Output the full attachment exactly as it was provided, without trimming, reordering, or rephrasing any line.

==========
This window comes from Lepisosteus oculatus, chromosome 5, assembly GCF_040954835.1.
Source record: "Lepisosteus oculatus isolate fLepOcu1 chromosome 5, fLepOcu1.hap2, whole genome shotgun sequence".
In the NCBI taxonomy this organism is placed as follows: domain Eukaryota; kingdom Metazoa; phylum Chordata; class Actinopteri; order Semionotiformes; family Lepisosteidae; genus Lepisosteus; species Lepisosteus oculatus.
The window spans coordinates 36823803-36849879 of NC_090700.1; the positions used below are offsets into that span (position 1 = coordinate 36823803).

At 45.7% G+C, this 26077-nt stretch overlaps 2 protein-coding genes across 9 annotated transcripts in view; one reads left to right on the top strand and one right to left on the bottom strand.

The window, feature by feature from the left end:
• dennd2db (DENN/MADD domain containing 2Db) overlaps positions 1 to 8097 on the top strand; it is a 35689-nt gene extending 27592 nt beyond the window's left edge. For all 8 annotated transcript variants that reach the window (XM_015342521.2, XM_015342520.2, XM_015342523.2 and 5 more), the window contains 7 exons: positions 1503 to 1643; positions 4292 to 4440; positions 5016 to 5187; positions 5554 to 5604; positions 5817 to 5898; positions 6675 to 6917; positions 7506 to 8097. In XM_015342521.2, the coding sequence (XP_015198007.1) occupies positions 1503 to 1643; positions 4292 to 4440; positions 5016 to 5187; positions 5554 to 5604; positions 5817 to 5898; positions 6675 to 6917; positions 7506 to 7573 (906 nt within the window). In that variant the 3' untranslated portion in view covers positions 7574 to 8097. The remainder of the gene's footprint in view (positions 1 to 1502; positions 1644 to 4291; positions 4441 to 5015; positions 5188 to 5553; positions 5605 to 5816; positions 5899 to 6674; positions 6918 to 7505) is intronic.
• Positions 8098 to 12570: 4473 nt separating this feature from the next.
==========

This window comes from Lepisosteus oculatus, chromosome 5, assembly GCF_040954835.1.
Source record: "Lepisosteus oculatus isolate fLepOcu1 chromosome 5, fLepOcu1.hap2, whole genome shotgun sequence".
In the NCBI taxonomy this organism is placed as follows: domain Eukaryota; kingdom Metazoa; phylum Chordata; class Actinopteri; order Semionotiformes; family Lepisosteidae; genus Lepisosteus; species Lepisosteus oculatus.
The window spans coordinates 36823803-36849879 of NC_090700.1; the positions used below are offsets into that span (position 1 = coordinate 36823803).

At 45.7% G+C, this 26077-nt stretch overlaps 2 protein-coding genes across 9 annotated transcripts in view; one reads left to right on the top strand and one right to left on the bottom strand.

The window, feature by feature from the left end:
• dennd2db (DENN/MADD domain containing 2Db) overlaps positions 1 to 8097 on the top strand; it is a 35689-nt gene extending 27592 nt beyond the window's left edge. For all 8 annotated transcript variants that reach the window (XM_015342521.2, XM_015342520.2, XM_015342523.2 and 5 more), the window contains 7 exons: positions 1503 to 1643; positions 4292 to 4440; positions 5016 to 5187; positions 5554 to 5604; positions 5817 to 5898; positions 6675 to 6917; positions 7506 to 8097. In XM_015342521.2, the coding sequence (XP_015198007.1) occupies positions 1503 to 1643; positions 4292 to 4440; positions 5016 to 5187; positions 5554 to 5604; positions 5817 to 5898; positions 6675 to 6917; positions 7506 to 7573 (906 nt within the window). In that variant the 3' untranslated portion in view covers positions 7574 to 8097. The remainder of the gene's footprint in view (positions 1 to 1502; positions 1644 to 4291; positions 4441 to 5015; positions 5188 to 5553; positions 5605 to 5816; positions 5899 to 6674; positions 6918 to 7505) is intronic.
• Positions 8098 to 12570: 4473 nt separating this feature from the next.